The Red Herring of Blame

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Sep 30, 2012; Jacksonville, FL, USA; Cincinnati Bengals tackle Andre Smith (71) blocks Jacksonville Jaguars defensive end Austen Lane (right) during the third quarter at Everbank Field. Mandatory Credit: Jake Roth-US PRESSWIRE

The popular thought in Bengaldom is that Head Coach Marvin Lewis and quarterback Andy Dalton are primarily to blame for the loss.  While it is proper to hold leaders accountable for everything that their team does or does not accomplish, laying all that boogie-woogie on their doorstep is an egregious over-simplification of matters and an inconceivable over-looking of obvious factors that put the game on both of their shoulders.

The most incredible statistic from the game wasn’t the Bengals’ total rushing yards, which was 80 yard between four players, but the total rushing yards for BenJarvus Green-Ellis, which was 14 on 9 carries for an average 1.9 yards per carry.  Bernard Scott’s flash-in-the-pan was ironically metaphorical of his play all of last season: brief and out.  Scott did put up 40 yards, but without his first break out run of 29 yards,Daltonactually scrambled for more yards during the game with 21 yards on 4 carries.  And in case you’re counting, Andrew Hawkins ran a pitch for five yards to round out the day.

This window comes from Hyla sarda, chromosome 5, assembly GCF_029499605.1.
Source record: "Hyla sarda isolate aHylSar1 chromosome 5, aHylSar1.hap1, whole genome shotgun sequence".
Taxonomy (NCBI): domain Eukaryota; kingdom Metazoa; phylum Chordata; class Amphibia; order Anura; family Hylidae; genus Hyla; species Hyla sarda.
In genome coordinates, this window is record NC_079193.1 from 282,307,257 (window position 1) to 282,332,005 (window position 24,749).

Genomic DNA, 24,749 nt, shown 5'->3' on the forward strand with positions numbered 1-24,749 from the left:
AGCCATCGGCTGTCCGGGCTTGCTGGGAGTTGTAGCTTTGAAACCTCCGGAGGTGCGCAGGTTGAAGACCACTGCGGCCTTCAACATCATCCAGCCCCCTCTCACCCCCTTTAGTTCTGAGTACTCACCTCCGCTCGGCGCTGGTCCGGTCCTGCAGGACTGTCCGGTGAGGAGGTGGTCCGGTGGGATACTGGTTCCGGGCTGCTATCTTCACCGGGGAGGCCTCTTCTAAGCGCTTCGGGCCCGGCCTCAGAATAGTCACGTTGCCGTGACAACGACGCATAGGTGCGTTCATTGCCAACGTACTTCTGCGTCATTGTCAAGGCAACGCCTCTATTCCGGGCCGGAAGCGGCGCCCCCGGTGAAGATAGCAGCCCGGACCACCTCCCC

Notable thatDalton’s scrambles contributed to one of Bengals’ two third down conversions during the entire game.  The Bengals were 2 of 14 on the day for third down efficiency, and they saunter forth this season with a whopping 15 of 61 so far, a plaguing theme lingering from last year.  As the running game has steadily declined since the first week, opposing teams are now realizing that they don’t have to load the box in order to negate Green-Ellis who routinely goes down when the first tackler gets to him.  This allows opposing defenses to drop greater numbers back into coverage, which yesterday showed far more effective against the Dalton Gang then sending a blitz package.  The Dolphins routinely rushed four and usually got pressure on the pocket or a sack, which starts to lend a little attention towards offensive tackle Andre Smith who got mauled byMiami defensive end Cameron Wake, a deja vu situation from a week ago at Jacksonville.  Again, Miamiwas allowed to do this by disrespecting the run.  Once the Bengals running game was seen as a liability from its own sideline, the Dolphins defensive had done what they had set out to do and settled into a very simple and aggressive series of packages designed to stop a one-dimensional style of play; i.e. a West Coast Offensive with no running back.

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